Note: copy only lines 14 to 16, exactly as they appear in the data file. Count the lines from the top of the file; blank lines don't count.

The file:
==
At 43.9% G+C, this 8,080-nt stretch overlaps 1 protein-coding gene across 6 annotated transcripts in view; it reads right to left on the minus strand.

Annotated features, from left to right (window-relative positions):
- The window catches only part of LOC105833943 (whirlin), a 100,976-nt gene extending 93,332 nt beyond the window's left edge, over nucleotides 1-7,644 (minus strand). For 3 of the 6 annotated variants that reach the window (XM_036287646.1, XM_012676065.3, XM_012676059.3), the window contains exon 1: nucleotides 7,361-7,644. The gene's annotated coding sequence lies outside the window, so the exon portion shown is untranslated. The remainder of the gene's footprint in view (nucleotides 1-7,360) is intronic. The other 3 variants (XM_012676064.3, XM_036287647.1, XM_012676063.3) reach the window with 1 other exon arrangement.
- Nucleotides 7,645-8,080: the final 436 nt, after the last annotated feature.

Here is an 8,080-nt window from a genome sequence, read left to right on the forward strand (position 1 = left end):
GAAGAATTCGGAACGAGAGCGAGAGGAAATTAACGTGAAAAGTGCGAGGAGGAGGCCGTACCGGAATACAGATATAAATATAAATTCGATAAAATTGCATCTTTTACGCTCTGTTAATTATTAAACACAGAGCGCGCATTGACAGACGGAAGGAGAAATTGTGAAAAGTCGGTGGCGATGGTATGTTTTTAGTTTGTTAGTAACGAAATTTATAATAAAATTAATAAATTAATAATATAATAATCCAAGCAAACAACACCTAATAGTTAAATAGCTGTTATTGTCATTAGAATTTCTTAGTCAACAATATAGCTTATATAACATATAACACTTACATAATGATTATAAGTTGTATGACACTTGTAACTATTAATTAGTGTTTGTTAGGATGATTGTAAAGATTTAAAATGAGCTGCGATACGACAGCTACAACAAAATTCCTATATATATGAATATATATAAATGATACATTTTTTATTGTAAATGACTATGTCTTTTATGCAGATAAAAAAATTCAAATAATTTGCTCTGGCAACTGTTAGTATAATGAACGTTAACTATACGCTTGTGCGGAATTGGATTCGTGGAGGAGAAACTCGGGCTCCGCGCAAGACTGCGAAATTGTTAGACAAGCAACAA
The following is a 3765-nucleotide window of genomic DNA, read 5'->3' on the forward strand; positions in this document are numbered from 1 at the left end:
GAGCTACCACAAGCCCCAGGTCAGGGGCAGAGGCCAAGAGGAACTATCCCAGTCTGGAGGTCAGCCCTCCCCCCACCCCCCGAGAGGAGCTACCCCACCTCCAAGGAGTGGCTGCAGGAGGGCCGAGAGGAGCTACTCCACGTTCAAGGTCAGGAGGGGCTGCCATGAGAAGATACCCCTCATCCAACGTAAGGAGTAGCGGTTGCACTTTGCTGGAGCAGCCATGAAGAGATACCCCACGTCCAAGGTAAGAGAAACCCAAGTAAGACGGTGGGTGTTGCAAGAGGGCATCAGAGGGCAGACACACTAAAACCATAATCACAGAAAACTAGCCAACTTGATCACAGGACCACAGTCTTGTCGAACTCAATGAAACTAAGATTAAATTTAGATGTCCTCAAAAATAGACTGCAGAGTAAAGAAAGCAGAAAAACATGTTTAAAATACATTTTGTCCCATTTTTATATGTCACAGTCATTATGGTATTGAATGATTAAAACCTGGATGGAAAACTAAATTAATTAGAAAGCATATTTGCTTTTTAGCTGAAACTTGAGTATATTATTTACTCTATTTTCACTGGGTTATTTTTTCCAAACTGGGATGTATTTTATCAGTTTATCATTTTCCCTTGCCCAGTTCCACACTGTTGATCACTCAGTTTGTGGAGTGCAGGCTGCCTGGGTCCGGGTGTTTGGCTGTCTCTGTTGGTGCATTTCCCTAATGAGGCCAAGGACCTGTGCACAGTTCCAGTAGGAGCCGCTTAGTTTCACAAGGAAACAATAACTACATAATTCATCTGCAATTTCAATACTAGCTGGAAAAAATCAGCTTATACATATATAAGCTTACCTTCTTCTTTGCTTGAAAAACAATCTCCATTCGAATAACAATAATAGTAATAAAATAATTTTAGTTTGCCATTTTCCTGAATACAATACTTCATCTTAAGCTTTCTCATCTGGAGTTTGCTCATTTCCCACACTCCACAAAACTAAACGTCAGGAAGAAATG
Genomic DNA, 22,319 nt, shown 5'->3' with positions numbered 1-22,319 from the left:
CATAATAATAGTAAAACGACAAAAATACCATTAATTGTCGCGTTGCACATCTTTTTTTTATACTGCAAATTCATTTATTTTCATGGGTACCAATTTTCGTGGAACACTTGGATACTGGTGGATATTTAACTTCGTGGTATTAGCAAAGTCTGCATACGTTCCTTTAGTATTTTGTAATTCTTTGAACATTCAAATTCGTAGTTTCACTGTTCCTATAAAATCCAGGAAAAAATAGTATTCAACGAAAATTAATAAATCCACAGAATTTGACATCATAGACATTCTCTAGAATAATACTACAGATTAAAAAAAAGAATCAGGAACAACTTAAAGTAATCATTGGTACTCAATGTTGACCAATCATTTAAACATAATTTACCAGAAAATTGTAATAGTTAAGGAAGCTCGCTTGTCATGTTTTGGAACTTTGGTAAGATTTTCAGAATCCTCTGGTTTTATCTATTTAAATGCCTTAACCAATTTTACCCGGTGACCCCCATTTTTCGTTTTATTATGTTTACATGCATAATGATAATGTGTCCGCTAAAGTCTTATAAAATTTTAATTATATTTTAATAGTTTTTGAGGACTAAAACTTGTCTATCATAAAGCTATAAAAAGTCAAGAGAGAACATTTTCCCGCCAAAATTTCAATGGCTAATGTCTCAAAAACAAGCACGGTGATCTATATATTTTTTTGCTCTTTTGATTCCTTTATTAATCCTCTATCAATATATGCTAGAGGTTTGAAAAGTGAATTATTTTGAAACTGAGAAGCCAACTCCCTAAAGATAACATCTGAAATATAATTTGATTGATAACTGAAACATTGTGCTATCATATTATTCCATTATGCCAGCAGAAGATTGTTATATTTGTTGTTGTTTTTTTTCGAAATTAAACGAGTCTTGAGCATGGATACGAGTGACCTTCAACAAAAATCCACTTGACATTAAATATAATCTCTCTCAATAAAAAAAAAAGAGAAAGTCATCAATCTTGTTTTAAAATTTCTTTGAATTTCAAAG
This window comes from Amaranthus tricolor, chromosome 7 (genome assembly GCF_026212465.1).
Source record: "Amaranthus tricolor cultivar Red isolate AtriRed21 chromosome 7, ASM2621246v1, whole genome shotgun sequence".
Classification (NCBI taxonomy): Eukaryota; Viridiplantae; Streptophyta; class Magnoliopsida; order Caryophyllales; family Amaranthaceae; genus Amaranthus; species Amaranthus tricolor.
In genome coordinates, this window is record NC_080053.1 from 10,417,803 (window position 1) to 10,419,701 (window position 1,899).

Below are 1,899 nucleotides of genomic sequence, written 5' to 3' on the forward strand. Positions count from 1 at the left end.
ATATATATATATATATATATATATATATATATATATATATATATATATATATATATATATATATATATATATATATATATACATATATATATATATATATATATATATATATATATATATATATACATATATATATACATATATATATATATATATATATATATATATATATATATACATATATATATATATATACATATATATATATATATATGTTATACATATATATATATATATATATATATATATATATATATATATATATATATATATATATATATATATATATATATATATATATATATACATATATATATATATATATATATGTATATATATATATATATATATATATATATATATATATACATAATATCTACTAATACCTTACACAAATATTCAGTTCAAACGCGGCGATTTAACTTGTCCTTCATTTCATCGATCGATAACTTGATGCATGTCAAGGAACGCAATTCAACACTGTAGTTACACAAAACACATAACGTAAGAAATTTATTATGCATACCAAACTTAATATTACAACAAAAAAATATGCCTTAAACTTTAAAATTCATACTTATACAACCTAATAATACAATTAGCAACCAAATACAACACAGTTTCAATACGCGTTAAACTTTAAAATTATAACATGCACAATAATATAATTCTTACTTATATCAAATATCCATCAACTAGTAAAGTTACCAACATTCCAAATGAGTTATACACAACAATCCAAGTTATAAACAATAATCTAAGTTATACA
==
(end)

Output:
In genome coordinates, this window is record NC_080053.1 from 10,417,803 (window position 1) to 10,419,701 (window position 1,899).

Below are 1,899 nucleotides of genomic sequence, written 5' to 3' on the forward strand. Positions count from 1 at the left end.
ATATATATATATATATATATATATATATATATATATATATATATATATATATATATATATATATATATATATATATATATACATATATATATATATATATATATATATATATATATATATATATACATATATATATACATATATATATATATATATATATATATATATATATATATACATATATATATATATATACATATATATATATATATATGTTATACATATATATATATATATATATATATATATATATATATATATATATATATATATATATATATATATATATATATATATATATATATACATATATATATATATATATATATGTATATATATATATATATATATATATATATATATATATACATAATATCTACTAATACCTTACACAAATATTCAGTTCAAACGCGGCGATTTAACTTGTCCTTCATTTCATCGATCGATAACTTGATGCATGTCAAGGAACGCAATTCAACACTGTAGTTACACAAAACACATAACGTAAGAAATTTATTATGCATACCAAACTTAATATTACAACAAAAAAATATGCCTTAAACTTTAAAATTCATACTTATACAACCTAATAATACAATTAGCAACCAAATACAACACAGTTTCAATACGCGTTAAACTTTAAAATTATAACATGCACAATAATATAATTCTTACTTATATCAAATATCCATCAACTAGTAAAGTTACCAACATTCCAAATGAGTTATACACAACAATCCAAGTTATAAACAATAATCTAAGTTATACA